March 5, 2021

Superjet, Made by Sukhoi of Russia, Faces Industry Skepticism

So Sukhoi, a Russian company best known for making supersonic fighter jets, did not exactly get off to an auspicious start. When it delivered one of the first of its highly promoted new 100-seat Superjets to Aeroflot in June, a piece of safety equipment immediately broke down, prompting Sukhoi to ground the plane.

Although the plane was fixed and is flying again, the lapse shows just how difficult a path Sukhoi faces to persuade Western airlines to buy airplanes from a Russian state company. Russia’s aviation industry has long been plagued by safety problems, breakdowns and lethal crashes, rendering it virtually unable to sell planes outside the former Soviet Union, Iran, Cuba and parts of Africa.

“Historically, Russian aircraft have an image that will take a long time to address,” Les Weal, an analyst at Ascend, an aviation consultancy in London that advises the insurance industry on safety, said in a telephone interview.

“Superjet may be excited about their airplane,” he said. “But I’m not sure that will translate into a lot of orders from mainstream airlines. It would take a huge leap of faith for an airline to turn to a newcomer.”

But Sukhoi has high expectations for the Superjet 100, the first wholly new Russian civilian aircraft design since the breakup of the Soviet Union. The list price for the chubby, single-aisle aircraft is $31.7 million, about one-third cheaper than comparable short-hop jets from Embraer or Bombardier of Canada, Sukhoi says.

Gone is the grim upholstery and fluorescent lighting of the cramped, even scary, interiors of the Tupolev series of jets that are still operated by domestic Russian carriers. The Superjet’s cabin feels roomy, the overhead luggage bins can hold standard carry-on luggage and the lighting is soft. The high-bypass engines, a novelty for Russian passenger planes, hum rather than scream at take-off.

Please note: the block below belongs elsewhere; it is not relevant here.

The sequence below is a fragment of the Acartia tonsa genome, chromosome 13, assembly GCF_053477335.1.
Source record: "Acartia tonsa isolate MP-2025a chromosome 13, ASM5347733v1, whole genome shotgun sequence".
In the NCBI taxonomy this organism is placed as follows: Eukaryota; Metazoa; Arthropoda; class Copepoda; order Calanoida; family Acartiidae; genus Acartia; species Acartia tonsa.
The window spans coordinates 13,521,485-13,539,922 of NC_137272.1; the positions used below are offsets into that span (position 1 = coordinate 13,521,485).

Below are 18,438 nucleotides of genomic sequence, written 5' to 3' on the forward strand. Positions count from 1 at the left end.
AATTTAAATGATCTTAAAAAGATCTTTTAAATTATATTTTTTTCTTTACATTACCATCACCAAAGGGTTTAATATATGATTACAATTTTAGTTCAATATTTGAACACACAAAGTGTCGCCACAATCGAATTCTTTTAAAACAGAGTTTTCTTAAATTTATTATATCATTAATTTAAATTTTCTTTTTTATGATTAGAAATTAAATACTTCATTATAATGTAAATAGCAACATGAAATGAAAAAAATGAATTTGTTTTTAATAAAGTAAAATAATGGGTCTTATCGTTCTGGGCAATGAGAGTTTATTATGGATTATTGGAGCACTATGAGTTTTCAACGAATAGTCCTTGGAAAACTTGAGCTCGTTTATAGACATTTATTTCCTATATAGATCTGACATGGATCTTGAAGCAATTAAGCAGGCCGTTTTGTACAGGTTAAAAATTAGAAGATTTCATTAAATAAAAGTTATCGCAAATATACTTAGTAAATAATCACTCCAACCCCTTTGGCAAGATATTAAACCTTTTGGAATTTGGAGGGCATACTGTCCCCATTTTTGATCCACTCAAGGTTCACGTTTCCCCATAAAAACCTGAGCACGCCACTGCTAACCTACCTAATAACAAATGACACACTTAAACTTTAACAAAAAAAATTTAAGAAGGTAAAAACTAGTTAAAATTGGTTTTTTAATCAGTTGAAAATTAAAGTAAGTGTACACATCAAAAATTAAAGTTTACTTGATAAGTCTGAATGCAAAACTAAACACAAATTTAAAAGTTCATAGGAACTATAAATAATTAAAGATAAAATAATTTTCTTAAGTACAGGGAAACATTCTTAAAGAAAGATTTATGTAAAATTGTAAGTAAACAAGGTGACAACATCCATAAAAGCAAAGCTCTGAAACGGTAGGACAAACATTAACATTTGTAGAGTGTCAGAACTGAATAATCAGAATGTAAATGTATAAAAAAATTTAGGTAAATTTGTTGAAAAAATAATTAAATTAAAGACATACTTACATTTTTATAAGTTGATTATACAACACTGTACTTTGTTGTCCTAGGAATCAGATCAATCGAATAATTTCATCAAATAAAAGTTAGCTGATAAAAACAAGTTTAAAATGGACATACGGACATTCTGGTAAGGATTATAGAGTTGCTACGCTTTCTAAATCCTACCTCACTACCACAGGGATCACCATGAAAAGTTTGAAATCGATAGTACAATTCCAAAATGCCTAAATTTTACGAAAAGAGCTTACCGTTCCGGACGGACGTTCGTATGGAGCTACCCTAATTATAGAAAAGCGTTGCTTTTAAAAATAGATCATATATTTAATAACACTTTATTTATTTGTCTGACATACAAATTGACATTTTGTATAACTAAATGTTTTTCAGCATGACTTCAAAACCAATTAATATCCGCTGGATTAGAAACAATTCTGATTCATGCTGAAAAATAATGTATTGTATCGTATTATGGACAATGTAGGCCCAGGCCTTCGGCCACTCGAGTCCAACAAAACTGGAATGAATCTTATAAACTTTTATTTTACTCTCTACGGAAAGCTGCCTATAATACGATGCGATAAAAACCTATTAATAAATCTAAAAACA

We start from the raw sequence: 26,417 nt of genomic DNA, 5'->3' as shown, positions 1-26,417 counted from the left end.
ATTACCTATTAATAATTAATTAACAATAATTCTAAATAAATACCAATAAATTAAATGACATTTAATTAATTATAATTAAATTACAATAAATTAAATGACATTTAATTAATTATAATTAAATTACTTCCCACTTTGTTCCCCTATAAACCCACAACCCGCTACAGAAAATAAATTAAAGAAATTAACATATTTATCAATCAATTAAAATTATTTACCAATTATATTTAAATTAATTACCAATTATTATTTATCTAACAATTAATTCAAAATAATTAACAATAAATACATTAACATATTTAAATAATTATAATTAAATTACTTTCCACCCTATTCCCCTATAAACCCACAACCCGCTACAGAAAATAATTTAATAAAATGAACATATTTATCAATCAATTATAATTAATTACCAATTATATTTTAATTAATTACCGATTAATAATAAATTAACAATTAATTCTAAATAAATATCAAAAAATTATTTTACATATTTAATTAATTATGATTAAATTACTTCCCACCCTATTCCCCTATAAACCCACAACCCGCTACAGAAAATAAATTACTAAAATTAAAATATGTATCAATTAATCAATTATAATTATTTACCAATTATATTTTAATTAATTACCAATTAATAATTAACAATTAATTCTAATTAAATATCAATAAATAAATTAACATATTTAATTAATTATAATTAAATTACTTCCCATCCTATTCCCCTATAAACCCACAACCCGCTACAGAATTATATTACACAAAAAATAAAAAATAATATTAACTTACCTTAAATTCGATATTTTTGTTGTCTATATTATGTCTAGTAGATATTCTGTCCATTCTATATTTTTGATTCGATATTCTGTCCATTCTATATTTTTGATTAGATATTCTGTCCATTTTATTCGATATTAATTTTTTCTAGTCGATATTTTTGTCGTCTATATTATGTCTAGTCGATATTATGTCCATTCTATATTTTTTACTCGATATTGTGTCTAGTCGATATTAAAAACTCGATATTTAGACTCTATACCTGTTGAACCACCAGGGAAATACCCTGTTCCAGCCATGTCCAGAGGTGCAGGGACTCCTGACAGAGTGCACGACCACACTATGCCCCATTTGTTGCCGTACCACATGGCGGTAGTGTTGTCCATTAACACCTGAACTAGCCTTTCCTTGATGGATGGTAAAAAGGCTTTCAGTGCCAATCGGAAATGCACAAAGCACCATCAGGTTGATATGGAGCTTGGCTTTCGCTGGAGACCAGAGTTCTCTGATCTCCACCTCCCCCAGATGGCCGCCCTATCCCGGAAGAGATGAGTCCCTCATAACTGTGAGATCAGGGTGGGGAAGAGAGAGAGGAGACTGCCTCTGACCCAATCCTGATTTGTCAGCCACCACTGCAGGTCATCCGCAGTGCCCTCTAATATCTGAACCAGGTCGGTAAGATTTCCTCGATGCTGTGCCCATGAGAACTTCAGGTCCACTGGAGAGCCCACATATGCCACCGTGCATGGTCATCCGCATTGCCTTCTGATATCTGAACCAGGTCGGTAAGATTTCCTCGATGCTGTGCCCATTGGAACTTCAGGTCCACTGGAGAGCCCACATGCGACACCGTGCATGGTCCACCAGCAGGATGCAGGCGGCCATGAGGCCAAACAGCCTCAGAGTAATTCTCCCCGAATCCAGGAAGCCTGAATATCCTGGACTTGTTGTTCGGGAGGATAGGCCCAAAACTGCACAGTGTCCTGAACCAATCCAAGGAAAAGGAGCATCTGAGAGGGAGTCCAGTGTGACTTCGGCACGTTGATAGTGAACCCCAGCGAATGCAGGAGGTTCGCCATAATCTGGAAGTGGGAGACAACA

Sukhoi, which is in talks to sell the planes to the American carriers Delta Air Lines and SkyWest as well as to other Western airlines, hopes to sell 800 Superjets over the next 20 years. Besides two planes delivered to Aeroflot, Sukhoi has provided one to the Armenian national airline, Armavia. It has also agreed to provide 15 to Mexico’s second-largest airline, Interjet. Sukhoi has 176 Superjet orders in total.

Rather than emphasize the plane’s Siberian origins, with whatever associations with hardship or disaster that may evoke, Sukhoi has marketed it by pointing to its French and Italian partners, which worked in joint ventures to design the engines and provide the avionics.

“Yes, it is a Russian aircraft,” Olga Kayukova, a spokeswoman for Sukhoi’s parent company, United Aircraft Corporation, said in an interview. However, “it is made in cooperation with world-leading suppliers.”

Stephen McNamara, a spokesman for Ryanair, the low-cost Irish carrier, said his company would have no qualms about looking at a Russian plane so long as it met European Union safety standards. Most passengers, he said, don’t care what type of airplane they fly. “They know the airline, but not the airplane,” he said.

Ryanair has talked to Sukhoi about its new plane, he said, and the budget airline was more concerned that the plane was too small for its routes than about the reputation of Russian airplanes.

On the Superjet delivered to Aeroflot, a meter to detect leaks in the pipes that funnel fresh air, called bleed air, into the cabin had malfunctioned. The company said passengers were never at risk, as the actual air supply was not affected.

Sukhoi found a silver lining in the incident by explaining it had grounded the plane from an abundance of caution that in fact illustrated its new safety culture. The Superjet was the first Russian airplane with such a detector, which is standard on Western planes.

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